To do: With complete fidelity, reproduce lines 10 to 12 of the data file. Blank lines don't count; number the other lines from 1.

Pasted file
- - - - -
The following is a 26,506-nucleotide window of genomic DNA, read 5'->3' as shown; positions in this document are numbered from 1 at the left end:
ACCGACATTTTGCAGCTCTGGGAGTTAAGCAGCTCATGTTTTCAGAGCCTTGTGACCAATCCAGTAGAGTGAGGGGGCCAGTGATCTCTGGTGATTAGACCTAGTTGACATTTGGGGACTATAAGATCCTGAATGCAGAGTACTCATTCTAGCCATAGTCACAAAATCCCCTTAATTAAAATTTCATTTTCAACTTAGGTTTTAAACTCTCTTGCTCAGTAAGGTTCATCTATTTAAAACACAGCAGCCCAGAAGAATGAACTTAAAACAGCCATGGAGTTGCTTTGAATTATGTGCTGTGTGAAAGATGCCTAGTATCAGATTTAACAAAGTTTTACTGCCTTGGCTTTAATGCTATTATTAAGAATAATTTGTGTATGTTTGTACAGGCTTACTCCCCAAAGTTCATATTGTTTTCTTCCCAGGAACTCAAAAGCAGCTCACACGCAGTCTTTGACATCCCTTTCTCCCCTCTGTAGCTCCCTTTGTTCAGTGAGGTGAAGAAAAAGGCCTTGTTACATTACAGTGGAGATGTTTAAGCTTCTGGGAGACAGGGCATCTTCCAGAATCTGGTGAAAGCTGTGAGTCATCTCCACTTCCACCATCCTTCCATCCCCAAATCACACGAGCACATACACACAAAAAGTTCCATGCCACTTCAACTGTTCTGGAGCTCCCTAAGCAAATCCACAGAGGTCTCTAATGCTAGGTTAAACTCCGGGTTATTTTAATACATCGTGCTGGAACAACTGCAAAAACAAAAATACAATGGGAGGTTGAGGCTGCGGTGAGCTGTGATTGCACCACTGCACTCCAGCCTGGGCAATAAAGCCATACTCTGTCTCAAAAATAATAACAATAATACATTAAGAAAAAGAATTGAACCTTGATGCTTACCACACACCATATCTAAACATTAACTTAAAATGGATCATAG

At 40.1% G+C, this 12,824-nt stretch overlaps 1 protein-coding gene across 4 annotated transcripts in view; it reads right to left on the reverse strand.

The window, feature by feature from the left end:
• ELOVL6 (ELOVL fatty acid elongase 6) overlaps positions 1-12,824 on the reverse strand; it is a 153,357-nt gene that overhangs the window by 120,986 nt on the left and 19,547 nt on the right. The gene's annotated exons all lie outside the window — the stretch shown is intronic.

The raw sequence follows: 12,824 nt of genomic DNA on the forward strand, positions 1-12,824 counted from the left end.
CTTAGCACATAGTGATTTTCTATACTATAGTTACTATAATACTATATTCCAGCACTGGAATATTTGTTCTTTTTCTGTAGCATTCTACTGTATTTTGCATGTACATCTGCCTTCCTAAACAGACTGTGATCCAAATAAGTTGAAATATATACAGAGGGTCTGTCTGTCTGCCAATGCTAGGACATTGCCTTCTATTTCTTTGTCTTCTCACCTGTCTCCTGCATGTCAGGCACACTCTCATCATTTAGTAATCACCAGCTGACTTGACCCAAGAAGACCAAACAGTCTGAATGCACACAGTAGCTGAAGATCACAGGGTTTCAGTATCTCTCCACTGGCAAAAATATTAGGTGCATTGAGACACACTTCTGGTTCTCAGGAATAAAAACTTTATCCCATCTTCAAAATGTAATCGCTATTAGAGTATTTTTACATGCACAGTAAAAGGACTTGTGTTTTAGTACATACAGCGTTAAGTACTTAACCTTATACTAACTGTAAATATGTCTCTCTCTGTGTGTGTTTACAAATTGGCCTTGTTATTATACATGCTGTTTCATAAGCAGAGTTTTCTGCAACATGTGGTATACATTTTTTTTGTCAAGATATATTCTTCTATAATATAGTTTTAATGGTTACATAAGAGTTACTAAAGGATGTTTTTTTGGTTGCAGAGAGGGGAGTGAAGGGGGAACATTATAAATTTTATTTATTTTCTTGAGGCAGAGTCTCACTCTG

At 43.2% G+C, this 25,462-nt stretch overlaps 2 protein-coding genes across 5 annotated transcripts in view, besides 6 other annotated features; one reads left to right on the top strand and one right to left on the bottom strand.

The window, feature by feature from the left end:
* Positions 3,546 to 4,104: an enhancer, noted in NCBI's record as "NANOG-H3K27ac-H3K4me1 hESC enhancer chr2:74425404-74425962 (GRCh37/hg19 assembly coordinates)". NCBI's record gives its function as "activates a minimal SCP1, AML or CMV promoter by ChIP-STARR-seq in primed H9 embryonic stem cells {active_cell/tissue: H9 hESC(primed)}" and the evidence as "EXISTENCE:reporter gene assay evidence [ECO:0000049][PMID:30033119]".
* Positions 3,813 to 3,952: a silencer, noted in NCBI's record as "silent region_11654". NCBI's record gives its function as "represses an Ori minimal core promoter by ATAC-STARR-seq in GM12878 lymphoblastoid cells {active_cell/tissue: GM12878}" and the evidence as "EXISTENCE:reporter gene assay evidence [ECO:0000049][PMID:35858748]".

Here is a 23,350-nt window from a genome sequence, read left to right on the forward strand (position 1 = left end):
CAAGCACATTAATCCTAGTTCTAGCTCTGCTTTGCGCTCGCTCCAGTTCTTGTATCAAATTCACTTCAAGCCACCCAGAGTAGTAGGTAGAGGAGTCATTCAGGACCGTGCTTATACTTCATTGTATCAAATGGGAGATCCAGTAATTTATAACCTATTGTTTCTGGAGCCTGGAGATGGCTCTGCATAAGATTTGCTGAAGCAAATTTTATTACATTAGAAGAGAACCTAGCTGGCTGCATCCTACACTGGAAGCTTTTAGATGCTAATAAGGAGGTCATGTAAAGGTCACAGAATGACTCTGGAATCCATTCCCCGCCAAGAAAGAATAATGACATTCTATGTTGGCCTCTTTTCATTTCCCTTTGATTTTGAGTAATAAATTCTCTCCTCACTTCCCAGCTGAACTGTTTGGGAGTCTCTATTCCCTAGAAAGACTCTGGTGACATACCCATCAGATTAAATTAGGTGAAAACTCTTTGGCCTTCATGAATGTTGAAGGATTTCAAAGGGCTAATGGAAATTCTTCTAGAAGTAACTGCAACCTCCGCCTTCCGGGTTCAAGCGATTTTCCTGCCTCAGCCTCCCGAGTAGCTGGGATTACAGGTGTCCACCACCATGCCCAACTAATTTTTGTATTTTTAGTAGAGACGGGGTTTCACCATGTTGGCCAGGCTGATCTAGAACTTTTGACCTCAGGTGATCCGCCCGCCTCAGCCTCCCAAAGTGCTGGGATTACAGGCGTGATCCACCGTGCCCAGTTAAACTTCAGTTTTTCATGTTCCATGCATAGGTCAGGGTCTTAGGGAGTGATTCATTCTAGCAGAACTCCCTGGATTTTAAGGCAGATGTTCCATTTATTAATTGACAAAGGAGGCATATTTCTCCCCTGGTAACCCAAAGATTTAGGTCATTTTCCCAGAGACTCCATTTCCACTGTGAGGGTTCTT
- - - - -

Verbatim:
* Positions 3,546 to 4,104: an enhancer, noted in NCBI's record as "NANOG-H3K27ac-H3K4me1 hESC enhancer chr2:74425404-74425962 (GRCh37/hg19 assembly coordinates)". NCBI's record gives its function as "activates a minimal SCP1, AML or CMV promoter by ChIP-STARR-seq in primed H9 embryonic stem cells {active_cell/tissue: H9 hESC(primed)}" and the evidence as "EXISTENCE:reporter gene assay evidence [ECO:0000049][PMID:30033119]".
* Positions 3,813 to 3,952: a silencer, noted in NCBI's record as "silent region_11654". NCBI's record gives its function as "represses an Ori minimal core promoter by ATAC-STARR-seq in GM12878 lymphoblastoid cells {active_cell/tissue: GM12878}" and the evidence as "EXISTENCE:reporter gene assay evidence [ECO:0000049][PMID:35858748]".

Here is a 23,350-nt window from a genome sequence, read left to right on the forward strand (position 1 = left end):